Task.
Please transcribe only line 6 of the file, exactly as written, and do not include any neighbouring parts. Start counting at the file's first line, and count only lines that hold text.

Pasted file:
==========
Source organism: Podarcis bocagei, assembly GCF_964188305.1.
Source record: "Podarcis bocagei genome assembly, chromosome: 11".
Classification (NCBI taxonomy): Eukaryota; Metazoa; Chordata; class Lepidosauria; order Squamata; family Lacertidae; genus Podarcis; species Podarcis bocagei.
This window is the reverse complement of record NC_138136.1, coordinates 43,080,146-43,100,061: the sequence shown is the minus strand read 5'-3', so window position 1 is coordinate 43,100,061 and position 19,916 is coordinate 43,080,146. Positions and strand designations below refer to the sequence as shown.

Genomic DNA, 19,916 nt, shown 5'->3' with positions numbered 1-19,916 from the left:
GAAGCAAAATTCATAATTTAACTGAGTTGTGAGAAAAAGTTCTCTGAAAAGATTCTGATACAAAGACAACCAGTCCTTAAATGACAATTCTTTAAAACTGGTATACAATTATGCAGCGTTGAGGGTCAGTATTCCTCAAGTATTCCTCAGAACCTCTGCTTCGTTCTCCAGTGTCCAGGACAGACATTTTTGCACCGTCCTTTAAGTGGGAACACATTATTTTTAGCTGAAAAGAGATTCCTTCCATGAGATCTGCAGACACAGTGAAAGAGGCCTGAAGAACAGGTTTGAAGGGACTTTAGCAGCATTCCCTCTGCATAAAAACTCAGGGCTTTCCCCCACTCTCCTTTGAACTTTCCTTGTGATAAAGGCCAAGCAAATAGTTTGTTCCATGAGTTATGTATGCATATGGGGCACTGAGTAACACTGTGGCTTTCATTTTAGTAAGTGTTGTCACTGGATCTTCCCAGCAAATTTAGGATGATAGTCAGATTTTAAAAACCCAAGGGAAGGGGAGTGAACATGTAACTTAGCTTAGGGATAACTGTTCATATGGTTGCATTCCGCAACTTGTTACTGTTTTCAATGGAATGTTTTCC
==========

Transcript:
GAAGCAAAATTCATAATTTAACTGAGTTGTGAGAAAAAGTTCTCTGAAAAGATTCTGATACAAAGACAACCAGTCCTTAAATGACAATTCTTTAAAACTGGTATACAATTATGCAGCGTTGAGGGTCAGTATTCCTCAAGTATTCCTCAGAACCTCTGCTTCGTTCTCCAGTGTCCAGGACAGACATTTTTGCACCGTCCTTTAAGTGGGAACACATTATTTTTAGCTGAAAAGAGATTCCTTCCATGAGATCTGCAGACACAGTGAAAGAGGCCTGAAGAACAGGTTTGAAGGGACTTTAGCAGCATTCCCTCTGCATAAAAACTCAGGGCTTTCCCCCACTCTCCTTTGAACTTTCCTTGTGATAAAGGCCAAGCAAATAGTTTGTTCCATGAGTTATGTATGCATATGGGGCACTGAGTAACACTGTGGCTTTCATTTTAGTAAGTGTTGTCACTGGATCTTCCCAGCAAATTTAGGATGATAGTCAGATTTTAAAAACCCAAGGGAAGGGGAGTGAACATGTAACTTAGCTTAGGGATAACTGTTCATATGGTTGCATTCCGCAACTTGTTACTGTTTTCAATGGAATGTTTTCC